Standard Flying Eight drophead coupe (1939)
The saloon was road tested by The Autocar magazine in their issue of 30 September 1938, and the drophead in the issue of 26 May 1939. Both recorded top speeds very close to 62 mph (100 km/h), and standing start 0–50 mph acceleration figures of 26.2 sec and 25.3 sec respectively – the drophead being 57 lb (26 kg) lighter than the saloon.
The tourer was priced at £125, the saloon at £129, the saloon de luxe at £139, and the drophead at £159.
The 8 hp model, now without the Flying name, was rapidly re-introduced after the Second World War with the first models appearing within ten days of VE day. The only major update from the pre-war model involved the fitting of a 4-speed gearbox. The cylinder bore was reduced to 56.7 mm, giving 1,009 cc swept volume. Maximum power was now quoted to 28 bhp at 4,000 rpm. The absence of bonnet louvres on the 8 hp model provided visual differentiation from the pre-war Flying Eight. The pre-war tourer body by Carbodies was dropped, being replaced by a new tourer body in the form of a simplified drophead coupe, with cut-down door tops, detachable sidescreens and a fixed windscreen frame. Estate cars were produced in 1948 only and were not on general sale.
The car was pitched by Standard against the Austin 8 and Morris Eight rivals and was priced at £314.
After this version of the 8 was phased out Standard-Triumph's next small car was the Triumph Mayflower and it was only after this model had failed to meet its sales targets that a new Standard Eight was launched.
The 1953 Eight was a completely new car with unit construction and the new Standard SCoverhead valve engine. It was offered only as a 4-door saloon. The new engine of 803 cc produced slightly less power than the outgoing larger sidevalve unit with 26 bhp at 4500 rpm but this was increased to 30 bhp at 5000 rpm in 1957. The 4-speed gearbox, with synchromesh on the top three ratios, was available with optional overdrive from March 1957. Girling hydraulic drum brakes were fitted.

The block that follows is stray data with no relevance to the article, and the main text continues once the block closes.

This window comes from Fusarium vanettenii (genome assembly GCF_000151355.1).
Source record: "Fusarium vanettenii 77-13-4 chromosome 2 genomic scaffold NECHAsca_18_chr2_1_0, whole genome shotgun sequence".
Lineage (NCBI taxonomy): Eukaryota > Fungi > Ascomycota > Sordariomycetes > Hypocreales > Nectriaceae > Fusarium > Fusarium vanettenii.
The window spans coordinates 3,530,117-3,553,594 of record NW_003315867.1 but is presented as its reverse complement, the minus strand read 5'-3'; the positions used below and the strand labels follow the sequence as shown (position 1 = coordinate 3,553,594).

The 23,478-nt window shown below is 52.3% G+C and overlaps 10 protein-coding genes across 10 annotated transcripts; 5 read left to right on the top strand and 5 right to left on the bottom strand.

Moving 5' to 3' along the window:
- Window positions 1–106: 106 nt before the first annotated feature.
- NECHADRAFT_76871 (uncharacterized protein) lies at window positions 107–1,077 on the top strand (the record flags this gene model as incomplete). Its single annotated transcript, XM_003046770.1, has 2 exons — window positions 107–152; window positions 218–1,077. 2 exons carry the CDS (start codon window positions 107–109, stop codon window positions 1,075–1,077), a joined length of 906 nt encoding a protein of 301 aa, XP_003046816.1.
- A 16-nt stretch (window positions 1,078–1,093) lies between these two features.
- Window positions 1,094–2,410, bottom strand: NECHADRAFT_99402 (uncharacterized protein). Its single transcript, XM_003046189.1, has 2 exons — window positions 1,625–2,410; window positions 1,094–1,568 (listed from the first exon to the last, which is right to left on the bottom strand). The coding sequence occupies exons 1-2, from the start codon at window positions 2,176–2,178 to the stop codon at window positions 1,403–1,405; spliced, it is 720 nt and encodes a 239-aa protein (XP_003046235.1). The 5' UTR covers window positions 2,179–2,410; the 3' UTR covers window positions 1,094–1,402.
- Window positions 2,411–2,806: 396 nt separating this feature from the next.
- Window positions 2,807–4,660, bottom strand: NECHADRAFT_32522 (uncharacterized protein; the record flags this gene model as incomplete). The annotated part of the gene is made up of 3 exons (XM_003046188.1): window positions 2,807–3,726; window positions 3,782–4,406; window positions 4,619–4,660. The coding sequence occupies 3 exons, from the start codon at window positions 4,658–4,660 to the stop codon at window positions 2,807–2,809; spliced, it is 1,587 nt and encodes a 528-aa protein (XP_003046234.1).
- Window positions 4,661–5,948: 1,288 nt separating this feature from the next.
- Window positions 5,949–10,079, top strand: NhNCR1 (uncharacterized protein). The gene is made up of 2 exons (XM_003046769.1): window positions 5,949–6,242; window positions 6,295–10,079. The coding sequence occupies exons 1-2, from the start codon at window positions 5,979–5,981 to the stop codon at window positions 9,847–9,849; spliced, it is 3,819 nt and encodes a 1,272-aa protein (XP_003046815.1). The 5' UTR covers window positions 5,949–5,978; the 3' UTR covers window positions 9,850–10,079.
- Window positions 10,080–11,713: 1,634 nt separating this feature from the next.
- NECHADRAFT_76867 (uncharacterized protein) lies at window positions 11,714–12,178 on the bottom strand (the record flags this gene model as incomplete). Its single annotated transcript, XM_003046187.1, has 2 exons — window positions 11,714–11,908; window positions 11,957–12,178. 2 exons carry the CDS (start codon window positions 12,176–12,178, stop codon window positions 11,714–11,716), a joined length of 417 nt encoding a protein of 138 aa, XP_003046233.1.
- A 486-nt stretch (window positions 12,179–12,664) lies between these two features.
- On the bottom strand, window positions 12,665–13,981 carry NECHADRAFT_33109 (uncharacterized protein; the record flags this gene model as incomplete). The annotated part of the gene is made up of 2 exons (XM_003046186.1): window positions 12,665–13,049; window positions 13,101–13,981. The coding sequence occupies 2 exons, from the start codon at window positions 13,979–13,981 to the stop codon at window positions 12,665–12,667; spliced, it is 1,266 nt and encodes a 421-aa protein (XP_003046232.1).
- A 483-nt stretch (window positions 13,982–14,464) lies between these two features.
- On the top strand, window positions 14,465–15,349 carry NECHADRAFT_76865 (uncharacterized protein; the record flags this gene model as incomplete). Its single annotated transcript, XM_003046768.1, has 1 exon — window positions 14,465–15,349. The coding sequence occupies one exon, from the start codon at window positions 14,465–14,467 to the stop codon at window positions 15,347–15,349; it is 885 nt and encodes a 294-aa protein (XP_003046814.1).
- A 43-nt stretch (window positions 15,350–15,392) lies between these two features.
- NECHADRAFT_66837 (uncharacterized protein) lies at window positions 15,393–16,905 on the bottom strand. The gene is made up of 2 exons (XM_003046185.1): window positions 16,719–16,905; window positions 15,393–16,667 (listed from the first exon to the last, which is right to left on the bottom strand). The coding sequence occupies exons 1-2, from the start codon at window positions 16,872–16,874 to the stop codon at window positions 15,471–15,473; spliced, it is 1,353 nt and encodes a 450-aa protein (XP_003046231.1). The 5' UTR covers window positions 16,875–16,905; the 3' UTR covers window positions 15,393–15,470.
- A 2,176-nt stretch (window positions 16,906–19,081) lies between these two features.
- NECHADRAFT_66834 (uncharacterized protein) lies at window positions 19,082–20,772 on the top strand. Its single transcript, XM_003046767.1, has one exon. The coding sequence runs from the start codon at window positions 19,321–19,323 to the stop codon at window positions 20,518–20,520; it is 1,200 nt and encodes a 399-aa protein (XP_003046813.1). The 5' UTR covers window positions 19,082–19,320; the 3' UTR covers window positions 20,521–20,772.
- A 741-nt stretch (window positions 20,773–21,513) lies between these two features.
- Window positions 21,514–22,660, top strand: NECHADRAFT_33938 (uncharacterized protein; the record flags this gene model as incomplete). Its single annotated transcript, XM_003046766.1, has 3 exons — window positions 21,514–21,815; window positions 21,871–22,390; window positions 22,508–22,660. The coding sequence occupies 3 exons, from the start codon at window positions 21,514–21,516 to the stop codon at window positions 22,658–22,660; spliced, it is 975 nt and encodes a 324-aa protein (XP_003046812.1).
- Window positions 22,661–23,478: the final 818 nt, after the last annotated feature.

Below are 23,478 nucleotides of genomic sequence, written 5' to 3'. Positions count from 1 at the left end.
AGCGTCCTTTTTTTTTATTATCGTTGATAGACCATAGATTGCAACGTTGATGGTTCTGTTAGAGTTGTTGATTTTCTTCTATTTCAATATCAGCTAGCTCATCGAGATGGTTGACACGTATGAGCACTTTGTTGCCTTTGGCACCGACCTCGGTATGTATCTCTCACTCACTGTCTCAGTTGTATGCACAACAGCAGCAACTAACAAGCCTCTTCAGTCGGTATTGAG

To keep prices down, the car at launch was very basic with sliding windows, single windscreen wiper and no external boot lid. Access to the boot was by folding down the rear seat, which had the backrest divided in two (an innovation copied in saloons from late 1980s onward to extend their boot-space into the passenger-compartment). The 1954 De luxe got wind up windows and the Gold Star model of 1957 an opening boot lid. From mid-1955 all the Eights finally got wind up windows. At launch the car cost £481 including taxes on the home market.
An example tested by The Motor magazine in 1953 had a top speed of 61 mph (98 km/h) and could accelerate from 0–50 mph (80 km/h) in 26.5 seconds. A fuel consumption of 43 miles per imperial gallon (6.6 L/100 km; 36 mpg‑US) was recorded.
Standard 8 (1958)
The Standard Ten of 1954 shared the bodyshell and running gear and would outlast the Eight by continuing until 1961.
The Eight was replaced in 1959 by the Triumph Herald, which used a slightly enlarged version of the same engine.